Victory By Joseph Conrad Summary and Analysis Part 4: Chapter 1

Summary

A day elapses between the events of the last chapter in Part III and the morning with which this chapter opens. From behind a tree, opposite the Heyst bungalow, Ricardo watches, biding his time like a hunting cat. He is watching for a glimpse of the girl. He has decided that this girl can't be much. He knows her sort. Perhaps she may be intimidated or cajoled into revealing the whereabouts of Heyst's plunder. He wants to get in touch with her behind that Swede's back. He knows that, at this moment, Heyst is over at the counting house talking with Mr. Jones.

Ricardo is in such a state of excited blood-lust that he can hardly refrain from attacking Heyst out of sheer compulsion to murder, but he knows that immediate action would be immature. First he must find out the location of the treasure. His head is swimming with his "repressed desire for violence."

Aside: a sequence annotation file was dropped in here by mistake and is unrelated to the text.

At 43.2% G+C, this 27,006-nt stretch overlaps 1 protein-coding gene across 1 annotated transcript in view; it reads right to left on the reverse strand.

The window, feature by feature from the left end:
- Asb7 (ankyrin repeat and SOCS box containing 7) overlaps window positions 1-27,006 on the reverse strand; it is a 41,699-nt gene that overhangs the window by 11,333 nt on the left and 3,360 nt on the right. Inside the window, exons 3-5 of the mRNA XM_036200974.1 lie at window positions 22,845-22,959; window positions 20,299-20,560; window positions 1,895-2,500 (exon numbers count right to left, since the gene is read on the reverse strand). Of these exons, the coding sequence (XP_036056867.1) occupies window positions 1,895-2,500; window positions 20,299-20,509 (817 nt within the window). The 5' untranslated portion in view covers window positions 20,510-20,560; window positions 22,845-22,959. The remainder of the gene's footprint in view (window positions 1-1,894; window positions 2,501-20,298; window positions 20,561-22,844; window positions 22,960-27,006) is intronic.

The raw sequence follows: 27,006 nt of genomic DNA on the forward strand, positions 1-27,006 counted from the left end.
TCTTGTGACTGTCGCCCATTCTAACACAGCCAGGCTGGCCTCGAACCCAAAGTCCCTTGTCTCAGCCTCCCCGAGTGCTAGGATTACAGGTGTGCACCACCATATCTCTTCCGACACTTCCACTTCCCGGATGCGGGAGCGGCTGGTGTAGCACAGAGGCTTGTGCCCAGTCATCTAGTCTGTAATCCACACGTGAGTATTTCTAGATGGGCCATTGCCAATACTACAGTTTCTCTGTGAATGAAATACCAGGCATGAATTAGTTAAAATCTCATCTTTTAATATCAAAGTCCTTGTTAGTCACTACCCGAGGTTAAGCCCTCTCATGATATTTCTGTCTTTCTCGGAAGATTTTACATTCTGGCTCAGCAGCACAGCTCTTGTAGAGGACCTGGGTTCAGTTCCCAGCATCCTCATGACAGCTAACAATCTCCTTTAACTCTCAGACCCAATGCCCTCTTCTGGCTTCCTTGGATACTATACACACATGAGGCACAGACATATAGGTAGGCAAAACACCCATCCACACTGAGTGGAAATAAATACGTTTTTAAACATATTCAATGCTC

The girl does not show, but Wang materializes in a flower bed near the bungalow and gathers flowers — for the breakfast table, Ricardo supposes with vicious scorn. The girl's presence draws Ricardo like a magnet. Almost irresistibly his feet are compelled toward the bungalow.

He lets himself into the front room prowling like a cat in a strange place. The enormous quantity of books astonishes him. He tries the bedroom door, and it opens without a sound. A curtain confronts him, and he pauses for an instant to peek in. He sees the girl at the far end of the narrow room; she is winding her long hair around her head. With all the savagery of a wild beast, he makes his "feral spring." "Ravish or kill, it made no difference to him so long as he was able to relieve the pent up urge within him." The curtain falls silently into place behind him.

Analysis

The author has given this chapter to show Ricardo's innate beastliness, blood-thirsty urges, and daring ferocity. This revelation of Ricardo makes Lena's victory more splendid by contrast.

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